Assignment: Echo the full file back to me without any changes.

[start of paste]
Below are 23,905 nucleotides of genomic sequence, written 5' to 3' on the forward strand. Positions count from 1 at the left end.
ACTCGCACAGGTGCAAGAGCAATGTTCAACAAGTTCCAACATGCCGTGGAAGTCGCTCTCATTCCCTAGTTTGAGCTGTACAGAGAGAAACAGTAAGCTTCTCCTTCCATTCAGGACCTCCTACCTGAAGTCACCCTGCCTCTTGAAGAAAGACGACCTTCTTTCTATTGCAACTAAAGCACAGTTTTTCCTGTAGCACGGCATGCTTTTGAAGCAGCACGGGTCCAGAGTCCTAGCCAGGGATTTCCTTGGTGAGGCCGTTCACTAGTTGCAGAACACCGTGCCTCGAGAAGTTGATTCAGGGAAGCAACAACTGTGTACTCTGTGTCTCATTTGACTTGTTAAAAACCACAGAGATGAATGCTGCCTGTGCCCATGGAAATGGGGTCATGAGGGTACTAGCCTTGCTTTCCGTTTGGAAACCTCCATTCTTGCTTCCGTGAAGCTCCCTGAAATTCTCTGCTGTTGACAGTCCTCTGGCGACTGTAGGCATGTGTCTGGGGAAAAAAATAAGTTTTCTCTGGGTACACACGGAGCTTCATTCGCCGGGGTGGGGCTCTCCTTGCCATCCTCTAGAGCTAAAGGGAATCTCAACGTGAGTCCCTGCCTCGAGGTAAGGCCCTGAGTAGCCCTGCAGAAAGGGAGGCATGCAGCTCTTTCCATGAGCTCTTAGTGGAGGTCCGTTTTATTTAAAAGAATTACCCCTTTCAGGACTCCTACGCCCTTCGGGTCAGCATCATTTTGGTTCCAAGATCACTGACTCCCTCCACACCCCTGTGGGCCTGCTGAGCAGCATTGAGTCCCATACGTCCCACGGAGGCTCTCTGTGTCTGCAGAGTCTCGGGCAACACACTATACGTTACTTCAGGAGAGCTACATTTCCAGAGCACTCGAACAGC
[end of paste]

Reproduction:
Below are 23,905 nucleotides of genomic sequence, written 5' to 3' on the forward strand. Positions count from 1 at the left end.
ACTCGCACAGGTGCAAGAGCAATGTTCAACAAGTTCCAACATGCCGTGGAAGTCGCTCTCATTCCCTAGTTTGAGCTGTACAGAGAGAAACAGTAAGCTTCTCCTTCCATTCAGGACCTCCTACCTGAAGTCACCCTGCCTCTTGAAGAAAGACGACCTTCTTTCTATTGCAACTAAAGCACAGTTTTTCCTGTAGCACGGCATGCTTTTGAAGCAGCACGGGTCCAGAGTCCTAGCCAGGGATTTCCTTGGTGAGGCCGTTCACTAGTTGCAGAACACCGTGCCTCGAGAAGTTGATTCAGGGAAGCAACAACTGTGTACTCTGTGTCTCATTTGACTTGTTAAAAACCACAGAGATGAATGCTGCCTGTGCCCATGGAAATGGGGTCATGAGGGTACTAGCCTTGCTTTCCGTTTGGAAACCTCCATTCTTGCTTCCGTGAAGCTCCCTGAAATTCTCTGCTGTTGACAGTCCTCTGGCGACTGTAGGCATGTGTCTGGGGAAAAAAATAAGTTTTCTCTGGGTACACACGGAGCTTCATTCGCCGGGGTGGGGCTCTCCTTGCCATCCTCTAGAGCTAAAGGGAATCTCAACGTGAGTCCCTGCCTCGAGGTAAGGCCCTGAGTAGCCCTGCAGAAAGGGAGGCATGCAGCTCTTTCCATGAGCTCTTAGTGGAGGTCCGTTTTATTTAAAAGAATTACCCCTTTCAGGACTCCTACGCCCTTCGGGTCAGCATCATTTTGGTTCCAAGATCACTGACTCCCTCCACACCCCTGTGGGCCTGCTGAGCAGCATTGAGTCCCATACGTCCCACGGAGGCTCTCTGTGTCTGCAGAGTCTCGGGCAACACACTATACGTTACTTCAGGAGAGCTACATTTCCAGAGCACTCGAACAGC